Thank you for reading.

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    Do you have a question? – CMaster Jun 30 '18 at 12:39
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    @CMaster. Yes. Basically what could be added to a second application to increase the chances of an approval, having now received this refusal? – Niki Jun 30 '18 at 12:51
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    They purported length of the visit has no relevance at all to whether it will be attractive for the applicant to seek work in the UK instead of the short visit they claimed to be planning. No matter how many question marks you put after your non-sequitur question. Anyone who wants to immigrate illegally can claim that they're going to be in the country for only 11 days -- but claiming doesn't make it so. – hmakholm left over Monica Jun 30 '18 at 12:53
  • @Henning. I appreciate that it only takes a minute for a person to disappear once in the UK if that is their intention. And I know that booked flights do not prove they will leave either, so how exactly would you demonstrate intention to leave, please? Otherwise it seems to be down to a subjective view on the part of the ECO? – Niki Jun 30 '18 at 12:58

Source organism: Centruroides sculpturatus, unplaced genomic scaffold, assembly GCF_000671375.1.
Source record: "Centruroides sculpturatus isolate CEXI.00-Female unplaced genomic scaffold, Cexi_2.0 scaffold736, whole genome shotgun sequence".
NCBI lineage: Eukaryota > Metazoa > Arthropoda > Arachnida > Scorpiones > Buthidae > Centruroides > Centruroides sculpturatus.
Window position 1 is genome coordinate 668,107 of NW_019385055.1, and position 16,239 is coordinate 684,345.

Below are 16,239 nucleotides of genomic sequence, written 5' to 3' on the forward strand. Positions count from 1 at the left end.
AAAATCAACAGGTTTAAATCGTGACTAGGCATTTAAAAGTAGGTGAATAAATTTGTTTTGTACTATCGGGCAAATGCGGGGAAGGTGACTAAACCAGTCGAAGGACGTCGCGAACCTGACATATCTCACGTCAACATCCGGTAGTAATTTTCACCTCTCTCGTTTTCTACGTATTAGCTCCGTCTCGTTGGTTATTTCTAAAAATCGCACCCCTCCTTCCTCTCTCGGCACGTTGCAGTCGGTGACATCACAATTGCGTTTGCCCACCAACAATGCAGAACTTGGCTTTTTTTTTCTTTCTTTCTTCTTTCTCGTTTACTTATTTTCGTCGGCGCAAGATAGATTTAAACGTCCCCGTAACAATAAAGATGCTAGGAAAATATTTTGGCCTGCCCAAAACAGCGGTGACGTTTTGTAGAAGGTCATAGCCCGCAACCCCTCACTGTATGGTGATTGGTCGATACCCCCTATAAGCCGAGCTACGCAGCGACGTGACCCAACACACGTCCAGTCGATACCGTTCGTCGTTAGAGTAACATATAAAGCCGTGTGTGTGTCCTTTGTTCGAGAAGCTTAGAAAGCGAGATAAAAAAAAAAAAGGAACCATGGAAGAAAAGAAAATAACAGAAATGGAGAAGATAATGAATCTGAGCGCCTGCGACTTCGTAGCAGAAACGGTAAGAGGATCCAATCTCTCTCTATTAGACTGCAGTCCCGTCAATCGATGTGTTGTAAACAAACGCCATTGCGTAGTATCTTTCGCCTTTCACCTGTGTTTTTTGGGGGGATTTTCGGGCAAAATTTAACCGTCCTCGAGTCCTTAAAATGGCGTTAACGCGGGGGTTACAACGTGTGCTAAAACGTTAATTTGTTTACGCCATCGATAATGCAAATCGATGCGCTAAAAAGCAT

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    @Traveller. No, the applicant has no previous travel history - they have never left their home country (& are not likely to now). The offer of sponsoring the holiday was so that the applicant could experience a totally different culture to their own and to visit my friends/family who have all been welcomed by the applicant and their family over the last 9 years. (probably not the strongest reason for an ECO to approve, I appreciate that, but it is the truth!) – Niki Jul 2 '18 at 10:18

Evidence for what, exactly?

  • Let's take it as a given that you can pay for the trip of the applicant. But being able to pay for the trip is not the only reason why an applicant is asked to provide financial details. They want to gauge if it would be in the self-interest of the applicant to abandon the job in the home country, to overstay and to work in an illegal, low-wage job.
  • Plenty of people try to get into Europe to support their family through remittances, so leaving family behind is not evidence of an intention to leave, either.

So the best situation for an applicant is a stable job that pays more than illegal, unskilled or semi-skilled work in the UK. And yes, there is a bit of judgement call by the ECO in the decision, based among many other things on the experience with other applicants from that part of the world.

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  • These kinds of answers are a kind attempt to help, but not very actionable, as typically there is nothing an applicant or sponsor can do to have 'a stable job that pays more than unskilled work in the UK'. This answer would be more useful if it suggested other forms of evidence that might supplement the application, or aspects of the application that sewed doubt. – Chris Dec 4 '19 at 10:58